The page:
Specifically, our project will introduce mealworm farming to rural communities in Zambia and Zimbabwe.

Why Mealworms?

Mealworms are common throughout the world and produced in many places as a nutritional supplement for animal feed and human consumption. Mealworms are nutritionally equivalent to mopane worms and have a similar flavor,12,13 but they survive on a flexible diet of bio-waste (such as corn husks, food scraps, leaves, etc.), grain, or poultry feed – ideal for inexpensive in-house farming. Not only do mealworms utilize available food sources more efficiently than other livestock, they can also breakdown low-nutrient byproducts of common crops grown in Southern Africa (such as maize, wheat, millet and peanuts) and quickly recycle them into high-quality food, rich in protein, energy, and fat. Locally sourced waste products provide adequate nutrition for mealworms and come at little cost, especially for rural farmers who have access to such waste. Mealworms are also easy to raise, and with limited processing (short boiling and solar drying) harvested mealworms can be used to improve household food security. First, dried or fried mealworms can be eaten directly. Second, they can be sold locally (as human food or animal feed) to generate income. Other markets for sales may also exist, including health clinics that treat malnutrition or to organizations that provide famine relief products (currently made from protein sources like whey or soy).

mealworm - beef comparison

Figure 2. Percent Protein

Laboratory experiments suggest that yellow mealworms are appropriate for human consumption, as they contain all 22 amino acids (including the essential amino acids) and have a protein content between 63.31 and 68.87% of dry weight with balanced feed.13 See comparisons with other protein sources in Figure 2.

Why Southern Africa?

Southern Africa offers a perfect launching platform for this project because insect consumption is already practiced and common in the region, but wild harvested insects have not yet solved the food insecurity problem. The market for edible insects in Zambia and Zimbabwe is substantial. Our diverse team has ample experience in Southern Africa; collectively, we have knowledge of international development, sustainable farming, nutrition, cooperatives, food security, edible insect products, and insect farming. While our initial efforts will focus on Zambia and Zimbabwe, the results of our research will be applicable to surrounding areas including Mozambique, southern Angola, and Botswana. We are actively seeking in-country partners in Zambia and Zimbabwe for a pilot test.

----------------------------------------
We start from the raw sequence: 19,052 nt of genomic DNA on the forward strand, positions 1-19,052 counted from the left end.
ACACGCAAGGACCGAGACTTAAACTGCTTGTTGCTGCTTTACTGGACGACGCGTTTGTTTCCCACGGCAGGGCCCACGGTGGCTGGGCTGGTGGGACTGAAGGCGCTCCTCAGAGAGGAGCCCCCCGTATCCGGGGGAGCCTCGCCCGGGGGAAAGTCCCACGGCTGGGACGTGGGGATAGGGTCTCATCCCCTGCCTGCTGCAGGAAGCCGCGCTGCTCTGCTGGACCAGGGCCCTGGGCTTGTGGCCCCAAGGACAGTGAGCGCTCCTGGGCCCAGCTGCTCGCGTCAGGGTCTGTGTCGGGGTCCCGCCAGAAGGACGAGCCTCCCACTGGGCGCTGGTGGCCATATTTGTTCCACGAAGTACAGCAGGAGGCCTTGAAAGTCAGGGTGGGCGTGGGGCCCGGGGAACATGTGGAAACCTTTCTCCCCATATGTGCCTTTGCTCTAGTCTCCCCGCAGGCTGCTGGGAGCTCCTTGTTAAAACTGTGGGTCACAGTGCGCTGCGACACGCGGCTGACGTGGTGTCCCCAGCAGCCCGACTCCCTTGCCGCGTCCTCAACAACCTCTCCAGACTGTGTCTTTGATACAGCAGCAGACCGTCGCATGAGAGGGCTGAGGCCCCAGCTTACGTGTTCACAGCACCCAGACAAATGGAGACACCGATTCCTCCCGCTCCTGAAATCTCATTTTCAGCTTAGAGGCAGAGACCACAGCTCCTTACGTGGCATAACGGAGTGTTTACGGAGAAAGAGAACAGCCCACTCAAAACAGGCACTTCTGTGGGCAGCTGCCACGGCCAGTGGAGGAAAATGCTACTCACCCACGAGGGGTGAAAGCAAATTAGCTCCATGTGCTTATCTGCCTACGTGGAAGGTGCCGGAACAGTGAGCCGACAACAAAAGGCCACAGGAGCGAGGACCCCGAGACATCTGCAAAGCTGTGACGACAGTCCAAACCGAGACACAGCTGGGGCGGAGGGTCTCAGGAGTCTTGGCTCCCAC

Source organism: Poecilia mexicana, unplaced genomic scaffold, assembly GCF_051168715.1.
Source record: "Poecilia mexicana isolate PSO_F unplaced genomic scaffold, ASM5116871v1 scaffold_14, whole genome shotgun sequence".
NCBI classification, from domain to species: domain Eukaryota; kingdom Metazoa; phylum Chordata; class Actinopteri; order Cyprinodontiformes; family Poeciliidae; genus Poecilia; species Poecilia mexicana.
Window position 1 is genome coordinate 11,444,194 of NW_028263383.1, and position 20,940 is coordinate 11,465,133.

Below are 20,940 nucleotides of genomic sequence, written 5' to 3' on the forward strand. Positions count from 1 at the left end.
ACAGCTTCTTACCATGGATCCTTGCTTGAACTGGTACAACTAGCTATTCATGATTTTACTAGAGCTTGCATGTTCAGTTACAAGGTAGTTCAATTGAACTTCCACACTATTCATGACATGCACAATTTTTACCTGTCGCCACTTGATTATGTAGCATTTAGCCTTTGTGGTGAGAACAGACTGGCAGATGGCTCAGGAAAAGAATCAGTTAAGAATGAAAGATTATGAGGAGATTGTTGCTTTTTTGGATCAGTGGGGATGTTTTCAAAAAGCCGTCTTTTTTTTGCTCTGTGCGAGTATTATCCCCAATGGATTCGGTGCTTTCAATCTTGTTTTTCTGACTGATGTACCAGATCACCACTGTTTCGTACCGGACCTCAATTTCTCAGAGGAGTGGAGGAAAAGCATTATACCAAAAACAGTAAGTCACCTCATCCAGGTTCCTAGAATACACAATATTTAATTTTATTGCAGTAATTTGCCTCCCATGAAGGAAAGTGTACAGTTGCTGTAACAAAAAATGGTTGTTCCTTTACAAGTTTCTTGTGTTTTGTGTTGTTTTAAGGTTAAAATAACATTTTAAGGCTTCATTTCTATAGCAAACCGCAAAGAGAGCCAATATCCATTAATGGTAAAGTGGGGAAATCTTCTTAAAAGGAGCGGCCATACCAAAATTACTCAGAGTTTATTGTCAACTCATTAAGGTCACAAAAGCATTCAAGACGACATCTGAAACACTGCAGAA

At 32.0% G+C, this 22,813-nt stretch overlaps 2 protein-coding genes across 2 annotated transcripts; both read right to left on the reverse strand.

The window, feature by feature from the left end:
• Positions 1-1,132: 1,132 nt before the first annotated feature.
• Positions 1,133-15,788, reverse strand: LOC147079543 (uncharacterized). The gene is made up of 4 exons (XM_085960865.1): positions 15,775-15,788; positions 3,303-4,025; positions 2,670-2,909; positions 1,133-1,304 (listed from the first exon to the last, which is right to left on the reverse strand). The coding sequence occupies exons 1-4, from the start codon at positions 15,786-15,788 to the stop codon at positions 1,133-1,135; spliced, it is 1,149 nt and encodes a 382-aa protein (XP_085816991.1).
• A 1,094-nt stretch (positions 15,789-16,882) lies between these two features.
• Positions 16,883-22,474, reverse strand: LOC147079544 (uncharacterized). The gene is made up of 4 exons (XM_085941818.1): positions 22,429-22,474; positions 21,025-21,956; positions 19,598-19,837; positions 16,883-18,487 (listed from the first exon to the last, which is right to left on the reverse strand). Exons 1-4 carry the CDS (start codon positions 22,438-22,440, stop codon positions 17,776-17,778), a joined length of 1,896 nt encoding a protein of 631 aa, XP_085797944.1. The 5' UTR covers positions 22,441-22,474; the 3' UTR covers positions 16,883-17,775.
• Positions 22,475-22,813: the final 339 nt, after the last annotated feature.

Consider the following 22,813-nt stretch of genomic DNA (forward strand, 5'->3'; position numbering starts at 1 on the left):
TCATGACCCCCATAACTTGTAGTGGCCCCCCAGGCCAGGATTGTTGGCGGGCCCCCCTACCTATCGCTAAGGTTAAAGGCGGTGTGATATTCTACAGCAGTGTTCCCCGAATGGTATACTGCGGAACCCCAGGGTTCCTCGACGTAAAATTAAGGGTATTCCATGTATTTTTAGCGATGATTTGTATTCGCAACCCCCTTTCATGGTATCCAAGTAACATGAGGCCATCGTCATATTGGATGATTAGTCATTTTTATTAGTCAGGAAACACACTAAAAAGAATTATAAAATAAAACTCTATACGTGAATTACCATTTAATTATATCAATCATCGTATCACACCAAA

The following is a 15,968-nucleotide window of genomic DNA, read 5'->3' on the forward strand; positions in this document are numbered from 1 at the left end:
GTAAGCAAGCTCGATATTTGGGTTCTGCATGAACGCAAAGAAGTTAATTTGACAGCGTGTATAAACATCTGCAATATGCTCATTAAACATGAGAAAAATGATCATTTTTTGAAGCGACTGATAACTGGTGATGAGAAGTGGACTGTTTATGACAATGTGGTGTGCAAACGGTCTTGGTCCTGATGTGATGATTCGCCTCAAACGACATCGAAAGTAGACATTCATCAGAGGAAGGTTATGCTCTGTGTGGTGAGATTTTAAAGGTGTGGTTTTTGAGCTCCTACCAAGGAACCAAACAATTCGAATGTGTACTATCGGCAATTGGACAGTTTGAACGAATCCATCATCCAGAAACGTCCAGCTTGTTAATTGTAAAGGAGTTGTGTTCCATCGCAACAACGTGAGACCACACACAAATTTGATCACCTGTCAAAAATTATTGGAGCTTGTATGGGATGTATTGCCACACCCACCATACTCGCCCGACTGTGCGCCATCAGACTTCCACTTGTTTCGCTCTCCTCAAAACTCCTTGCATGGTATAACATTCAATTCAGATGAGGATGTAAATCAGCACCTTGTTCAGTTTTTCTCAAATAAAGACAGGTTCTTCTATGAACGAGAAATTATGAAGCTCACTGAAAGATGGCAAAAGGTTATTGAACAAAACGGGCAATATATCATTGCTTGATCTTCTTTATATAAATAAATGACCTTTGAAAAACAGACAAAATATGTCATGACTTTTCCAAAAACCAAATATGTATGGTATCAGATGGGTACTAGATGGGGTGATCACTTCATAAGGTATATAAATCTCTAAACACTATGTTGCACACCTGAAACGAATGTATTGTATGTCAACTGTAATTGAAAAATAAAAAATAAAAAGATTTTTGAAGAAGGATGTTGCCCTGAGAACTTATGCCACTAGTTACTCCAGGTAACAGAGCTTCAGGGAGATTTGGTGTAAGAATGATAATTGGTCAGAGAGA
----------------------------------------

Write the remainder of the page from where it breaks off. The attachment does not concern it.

Overall Goal:

Our goal is to address the multifaceted and systematic factors that contribute to food insecurity by collaborating with rural women’s cooperatives and schools to investigate the acceptability of farming insects and determine whether year-round insect production and consumption can feasibly improve local food security and health.

Study Aims:

  • Collaborate with local women’s cooperatives and leaders in the entomophagy industry to develop culturally acceptable microlivstock kits and farming protocol that will efficiently produce an environmentally sustainable protein source year-round for human and animal consumption.
  • Evaluate the environmental and health impact of microlivestock farming in rural communities by measuring a variety of indicators (ex. feed conversion, nutritional quality on different feed types, economic benefits, and health outcomes such as allostatic load, chronic hunger, and anaemia).

Significance and Future Aims:

The commercial edible insect industry, as well as broader microlivestock farming, is rapidly growing in size and popularity worldwide. Yet, the potential positive (or negative) impact of such efforts is unknown.  Currently, 80% of the world’s population consumes insects, yet national food regulatory agencies, such as the United States Federal Drug Administration (FDA) and the European Food Safety Agency (EFSA) are only in the initial stages of conducting insect consumption risk assessment.4  This project will provide understanding of whether promoting insect consumption and introducing microlivestock farming to rural areas can provide a safe, sustainable, and effective means to improve global food security. It will also inform future research efforts which aim to assess whether an insect protein powder (derived from dried, roasted, and ground insects) added to traditional foods or as supplement for the treatment of chronic malnutrition can effectively reduce nutrient deficiencies among populations where whole insect consumption may not be accepted or preferred. Insects are dairy-free, gluten-free, and soy-free, so that insect powder may be an ideal source of protein for populations with restrictive diets. 


Funding awarded from the 2014 United States National Agricultural Innovation Prize and the 2014 Wisconsin Energy and Sustainability Challenge currently supports MIGHTi. Additional funding is needed to advance research efforts, establish pilot test sites, and thoroughly explore environmental and health impacts of rural microlivestock farming.

Timeline – Currently Funded Action Items

June to July 2014: Developed preliminary survey tool

  • Designed to assess individual and community level food security, community level social capital, individual demographics, and individual practice and preference of methods for raising mealworms for microlivestock farming, consumption, and animal feed